In a prior study from Brown et al.,7 diet soda was used to evaluate the effects of sweeteners in type 1 and type 2 diabetic patients and healthy subjects. In this study, diet soda contained a mixture of sweeteners (26 mg of asesulfam K and 46 mg of sucralose) and was given 10 min before glucose load. In this study, it was found that GLP-1 AUC was significantly higher in sweetened soda setting in healthy subjects and type 1 diabetic patients but not in type 2 diabetic patients, although glucose and insulin AUC was not different from the nonsweetened soda setting. In our study, as in a prior study, we found GLP-1 total AUC to be higher in the sucralose setting; however, we also found glucose total AUC to be lower in the sucralose setting than in the water setting in healthy subjects. In our study, glucose total AUC was lower and GLP-1 AUC was higher only in the sucralose setting but not in the aspartame setting. This result might be explained by different structures of the sweeteners, which may have different effects on glucose metabolism. It is known that aspartame is metabolized by proteolytic enzymes in the gastrointestinal system to aspartic acid, phenylalanine and methanol, but sucralose is a nonmetabolizable, stable sweetener.6

In a study from Pepino et al.,19 which was conducted among healthy subjects, sucralose (48 mg in 60 ml of water) or an equivalent volume of water alone was given before a 75 g OGTT.19 The peak increases in plasma glucose, c-peptide, insulin concentrations and total insulin AUC were greater when subjects consumed sucralose compared with water alone. In this study, sucralose ingestion did not affect the GLP-1 response to a glucose load.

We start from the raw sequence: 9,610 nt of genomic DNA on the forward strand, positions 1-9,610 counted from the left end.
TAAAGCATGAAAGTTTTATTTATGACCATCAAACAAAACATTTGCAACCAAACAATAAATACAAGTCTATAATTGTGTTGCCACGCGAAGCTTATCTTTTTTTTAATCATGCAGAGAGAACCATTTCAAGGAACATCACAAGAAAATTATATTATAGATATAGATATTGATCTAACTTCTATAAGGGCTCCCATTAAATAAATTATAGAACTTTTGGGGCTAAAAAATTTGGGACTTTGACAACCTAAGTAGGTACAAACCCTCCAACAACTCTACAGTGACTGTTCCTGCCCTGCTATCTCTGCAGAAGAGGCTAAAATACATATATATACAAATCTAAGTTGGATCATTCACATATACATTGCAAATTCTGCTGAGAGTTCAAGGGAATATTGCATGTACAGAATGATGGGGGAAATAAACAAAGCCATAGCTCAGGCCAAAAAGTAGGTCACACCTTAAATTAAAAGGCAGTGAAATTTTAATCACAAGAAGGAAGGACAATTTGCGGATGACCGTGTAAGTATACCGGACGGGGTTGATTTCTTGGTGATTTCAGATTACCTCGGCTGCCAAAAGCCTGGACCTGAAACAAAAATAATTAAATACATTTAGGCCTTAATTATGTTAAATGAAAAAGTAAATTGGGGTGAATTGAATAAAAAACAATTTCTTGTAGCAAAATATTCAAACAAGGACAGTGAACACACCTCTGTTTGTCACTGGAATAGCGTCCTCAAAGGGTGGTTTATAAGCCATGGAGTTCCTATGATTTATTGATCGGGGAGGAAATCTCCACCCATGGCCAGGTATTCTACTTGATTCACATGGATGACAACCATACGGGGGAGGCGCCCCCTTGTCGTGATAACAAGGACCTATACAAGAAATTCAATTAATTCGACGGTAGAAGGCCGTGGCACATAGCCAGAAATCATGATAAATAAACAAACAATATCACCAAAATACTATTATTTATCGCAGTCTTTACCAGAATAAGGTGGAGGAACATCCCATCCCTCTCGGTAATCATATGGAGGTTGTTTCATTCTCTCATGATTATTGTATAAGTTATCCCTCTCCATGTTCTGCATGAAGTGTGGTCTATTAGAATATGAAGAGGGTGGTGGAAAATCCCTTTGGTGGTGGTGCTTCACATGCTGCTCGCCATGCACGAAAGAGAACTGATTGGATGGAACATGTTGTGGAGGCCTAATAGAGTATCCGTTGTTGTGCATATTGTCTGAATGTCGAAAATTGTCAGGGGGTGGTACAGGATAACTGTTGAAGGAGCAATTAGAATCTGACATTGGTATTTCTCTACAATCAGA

Another recent report different from our study was made again in healthy subjects by Wu et al.20 In this study, 52 mg of sucralose or 200 mg of acesulfam K or 46 mg of sucralose plus 26 mg of acesulfam K in 240 ml of water or 240 ml of water alone was given before a 75 g OGTT.20 Blood glucose, plasma insulin and total GLP-1 concentrations were not different after neither sweetened water nor only water settings. In other studies, sucralose was given directly through a nasogastric tube, and glucose was not given simultaneously. In these studies, GLP-1 release was not stimulated.9, 10, 11

There is evidence in animal studies that activation of sweet-taste receptors by artificial sweeteners increases SGLT-1 expression and enhances intestinal glucose absorption via the upregulation of GLUT2,5,21,22 but in our study glucose AUC was lower in the sucralose setting in healthy subjects. GLP-1’s insulinotropic effect might be the reason, but insulin and C-peptide UAC were not different from the water setting. It is known that increased GLP-1 inhibits glucagon secretion.23 In our study, apart from GLP-1’s insulinotropic effect, the inhibition of glucagon might be the reason for lower glucose AUC in healthy subjects; unfortunately, we did not study glucagon.